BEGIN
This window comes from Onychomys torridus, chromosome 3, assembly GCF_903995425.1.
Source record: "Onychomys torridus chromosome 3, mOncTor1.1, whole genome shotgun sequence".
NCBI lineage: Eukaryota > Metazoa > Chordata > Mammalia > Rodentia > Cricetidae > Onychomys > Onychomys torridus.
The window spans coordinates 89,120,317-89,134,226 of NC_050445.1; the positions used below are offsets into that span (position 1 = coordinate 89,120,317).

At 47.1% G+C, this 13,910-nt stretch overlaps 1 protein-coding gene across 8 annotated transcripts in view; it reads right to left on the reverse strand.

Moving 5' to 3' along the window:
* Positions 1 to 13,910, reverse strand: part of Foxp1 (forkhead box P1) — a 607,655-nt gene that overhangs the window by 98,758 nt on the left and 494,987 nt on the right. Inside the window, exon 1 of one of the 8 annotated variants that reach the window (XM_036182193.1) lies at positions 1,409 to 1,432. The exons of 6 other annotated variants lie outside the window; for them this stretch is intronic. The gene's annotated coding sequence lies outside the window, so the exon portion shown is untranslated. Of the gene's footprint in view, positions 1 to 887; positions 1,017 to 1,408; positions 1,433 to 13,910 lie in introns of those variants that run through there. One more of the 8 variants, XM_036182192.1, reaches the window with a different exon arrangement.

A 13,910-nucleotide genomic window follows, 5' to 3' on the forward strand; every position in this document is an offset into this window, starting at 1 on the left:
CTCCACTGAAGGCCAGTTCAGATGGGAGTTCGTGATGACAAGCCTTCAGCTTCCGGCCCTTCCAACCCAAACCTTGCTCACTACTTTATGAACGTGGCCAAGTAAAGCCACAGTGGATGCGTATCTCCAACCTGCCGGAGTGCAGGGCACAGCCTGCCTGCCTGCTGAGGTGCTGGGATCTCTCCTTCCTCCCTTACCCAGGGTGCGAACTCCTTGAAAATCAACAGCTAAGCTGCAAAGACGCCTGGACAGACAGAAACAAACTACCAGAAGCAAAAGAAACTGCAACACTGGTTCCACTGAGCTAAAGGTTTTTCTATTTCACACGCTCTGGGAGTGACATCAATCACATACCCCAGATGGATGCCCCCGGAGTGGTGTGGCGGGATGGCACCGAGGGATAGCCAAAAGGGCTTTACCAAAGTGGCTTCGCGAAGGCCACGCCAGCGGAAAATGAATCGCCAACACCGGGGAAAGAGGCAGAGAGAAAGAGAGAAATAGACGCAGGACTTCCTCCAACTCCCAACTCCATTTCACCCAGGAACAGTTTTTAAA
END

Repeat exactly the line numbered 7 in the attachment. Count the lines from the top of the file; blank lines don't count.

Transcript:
* Positions 1 to 13,910, reverse strand: part of Foxp1 (forkhead box P1) — a 607,655-nt gene that overhangs the window by 98,758 nt on the left and 494,987 nt on the right. Inside the window, exon 1 of one of the 8 annotated variants that reach the window (XM_036182193.1) lies at positions 1,409 to 1,432. The exons of 6 other annotated variants lie outside the window; for them this stretch is intronic. The gene's annotated coding sequence lies outside the window, so the exon portion shown is untranslated. Of the gene's footprint in view, positions 1 to 887; positions 1,017 to 1,408; positions 1,433 to 13,910 lie in introns of those variants that run through there. One more of the 8 variants, XM_036182192.1, reaches the window with a different exon arrangement.